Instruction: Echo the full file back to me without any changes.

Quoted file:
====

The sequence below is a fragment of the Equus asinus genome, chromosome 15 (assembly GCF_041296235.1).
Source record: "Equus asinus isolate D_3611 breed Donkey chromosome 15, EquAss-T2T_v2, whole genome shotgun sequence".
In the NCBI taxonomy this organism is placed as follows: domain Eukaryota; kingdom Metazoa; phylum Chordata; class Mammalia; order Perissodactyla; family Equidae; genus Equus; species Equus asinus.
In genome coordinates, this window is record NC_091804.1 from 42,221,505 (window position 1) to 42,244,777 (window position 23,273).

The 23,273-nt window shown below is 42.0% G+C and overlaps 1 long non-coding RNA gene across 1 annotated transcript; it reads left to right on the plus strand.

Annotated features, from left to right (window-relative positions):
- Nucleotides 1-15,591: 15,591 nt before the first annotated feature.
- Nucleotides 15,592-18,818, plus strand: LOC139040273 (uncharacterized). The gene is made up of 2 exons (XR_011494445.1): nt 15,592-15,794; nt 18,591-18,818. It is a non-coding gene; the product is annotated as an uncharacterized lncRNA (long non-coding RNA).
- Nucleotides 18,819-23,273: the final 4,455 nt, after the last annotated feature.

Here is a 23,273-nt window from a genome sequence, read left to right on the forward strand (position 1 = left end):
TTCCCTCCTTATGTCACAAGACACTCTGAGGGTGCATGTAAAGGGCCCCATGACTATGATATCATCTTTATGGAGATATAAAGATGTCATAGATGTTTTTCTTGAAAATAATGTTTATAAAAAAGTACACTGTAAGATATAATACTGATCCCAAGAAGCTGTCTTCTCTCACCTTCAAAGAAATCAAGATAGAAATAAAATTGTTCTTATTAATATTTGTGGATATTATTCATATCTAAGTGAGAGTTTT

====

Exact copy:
The sequence below is a fragment of the Equus asinus genome, chromosome 15 (assembly GCF_041296235.1).
Source record: "Equus asinus isolate D_3611 breed Donkey chromosome 15, EquAss-T2T_v2, whole genome shotgun sequence".
In the NCBI taxonomy this organism is placed as follows: domain Eukaryota; kingdom Metazoa; phylum Chordata; class Mammalia; order Perissodactyla; family Equidae; genus Equus; species Equus asinus.
In genome coordinates, this window is record NC_091804.1 from 42,221,505 (window position 1) to 42,244,777 (window position 23,273).

The 23,273-nt window shown below is 42.0% G+C and overlaps 1 long non-coding RNA gene across 1 annotated transcript; it reads left to right on the plus strand.

Annotated features, from left to right (window-relative positions):
- Nucleotides 1-15,591: 15,591 nt before the first annotated feature.
- Nucleotides 15,592-18,818, plus strand: LOC139040273 (uncharacterized). The gene is made up of 2 exons (XR_011494445.1): nt 15,592-15,794; nt 18,591-18,818. It is a non-coding gene; the product is annotated as an uncharacterized lncRNA (long non-coding RNA).
- Nucleotides 18,819-23,273: the final 4,455 nt, after the last annotated feature.

Here is a 23,273-nt window from a genome sequence, read left to right on the forward strand (position 1 = left end):
TTCCCTCCTTATGTCACAAGACACTCTGAGGGTGCATGTAAAGGGCCCCATGACTATGATATCATCTTTATGGAGATATAAAGATGTCATAGATGTTTTTCTTGAAAATAATGTTTATAAAAAAGTACACTGTAAGATATAATACTGATCCCAAGAAGCTGTCTTCTCTCACCTTCAAAGAAATCAAGATAGAAATAAAATTGTTCTTATTAATATTTGTGGATATTATTCATATCTAAGTGAGAGTTTT